By a News Reporter-Staff News Editor at Science Letter -- Investigators discuss new findings in Science. According to news reporting originating in Charlottesville, Virginia, by NewsRx journalists, research stated, "Microbial persistence to antibiotics is attributed to subpopulations with phenotypic variations that cause a spread of susceptibility levels, leading to the recurrence of infections and stability of biofilms. Herein, persistent oocyst subpopulations identified by animal infectivity and excystation assays during the disinfection of Cryptosporidium parvum, a water-borne pathogen capable of causing enteric infections at ultra-low doses, are separated and characterized by quantitative dielectrophoretic tracking over a wide frequency range (10 kHz-10 MHz)."
The news reporters obtained a quote from the research from the University of Virginia, "To enable the simultaneous and facile dielectrophoretic tracking of individual oocysts, insulator constrictions in a microfluidic channel are utilized to spatially modulate the localized field over the extent needed for defining oocyst trajectories and for obtaining high-resolution displacement versus time measurements under both, positive and negative dielectrophoresis. In this manner, by obviating the need for averaging dielectrophoretic data over a large collection region, the force response is more sensitive to differences in electrophysiology from sub-population fractions. Hence, the electrophysiology of sensitive and persistent oocysts after heat and silver nanoparticle treatments can be quantified by correlating the force response at low frequencies (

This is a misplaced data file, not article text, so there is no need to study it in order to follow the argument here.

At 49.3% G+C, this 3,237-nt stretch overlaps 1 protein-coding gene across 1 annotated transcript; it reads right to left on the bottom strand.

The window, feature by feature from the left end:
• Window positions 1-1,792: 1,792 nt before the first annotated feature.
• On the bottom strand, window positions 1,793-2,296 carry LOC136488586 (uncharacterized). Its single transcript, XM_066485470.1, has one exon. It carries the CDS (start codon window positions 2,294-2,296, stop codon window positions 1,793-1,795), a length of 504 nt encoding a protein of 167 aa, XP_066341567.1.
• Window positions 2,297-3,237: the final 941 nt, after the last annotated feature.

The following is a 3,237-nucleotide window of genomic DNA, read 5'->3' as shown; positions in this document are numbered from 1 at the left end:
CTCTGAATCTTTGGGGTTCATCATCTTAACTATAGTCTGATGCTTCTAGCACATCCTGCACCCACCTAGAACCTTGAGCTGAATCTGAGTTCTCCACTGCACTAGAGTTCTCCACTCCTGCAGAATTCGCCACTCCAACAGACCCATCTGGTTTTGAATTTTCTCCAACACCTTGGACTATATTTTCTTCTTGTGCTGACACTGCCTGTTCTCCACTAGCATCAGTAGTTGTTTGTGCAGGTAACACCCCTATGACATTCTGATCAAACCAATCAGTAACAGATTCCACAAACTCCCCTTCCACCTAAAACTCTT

According to the news reporters, the research concluded: "This label-free method can characterize heterogeneous microbial samples with subpopulations of phenotypically different alterations, for quantifying the intensity of alteration and fraction with a particular alteration type."
For more information on this research see: Quantitative dielectrophoretic tracking for characterization and separation of persistent subpopulations of Cryptosporidium parvum. Analyst, 2014;139(1):66-73. (Royal Society of Chemistry - www.rsc.org/; Analyst - pubs.rsc.org/en/journals/journalissues/an)
Our news correspondents report that additional information may be obtained by contacting Y.H. Su, Dept. of Electrical & Computer Engineering, University of Virginia, Charlottesville, VA 22904, United States. Additional authors for this research include M. Tsegaye, W. Varhue, K.T. Liao, L.S. Abebe, J.A. Smith, R.L. Guerrant and N.S Swami (see also Science).
Keywords for this news article include: Science, Virginia, United States, Charlottesville, North and Central America.
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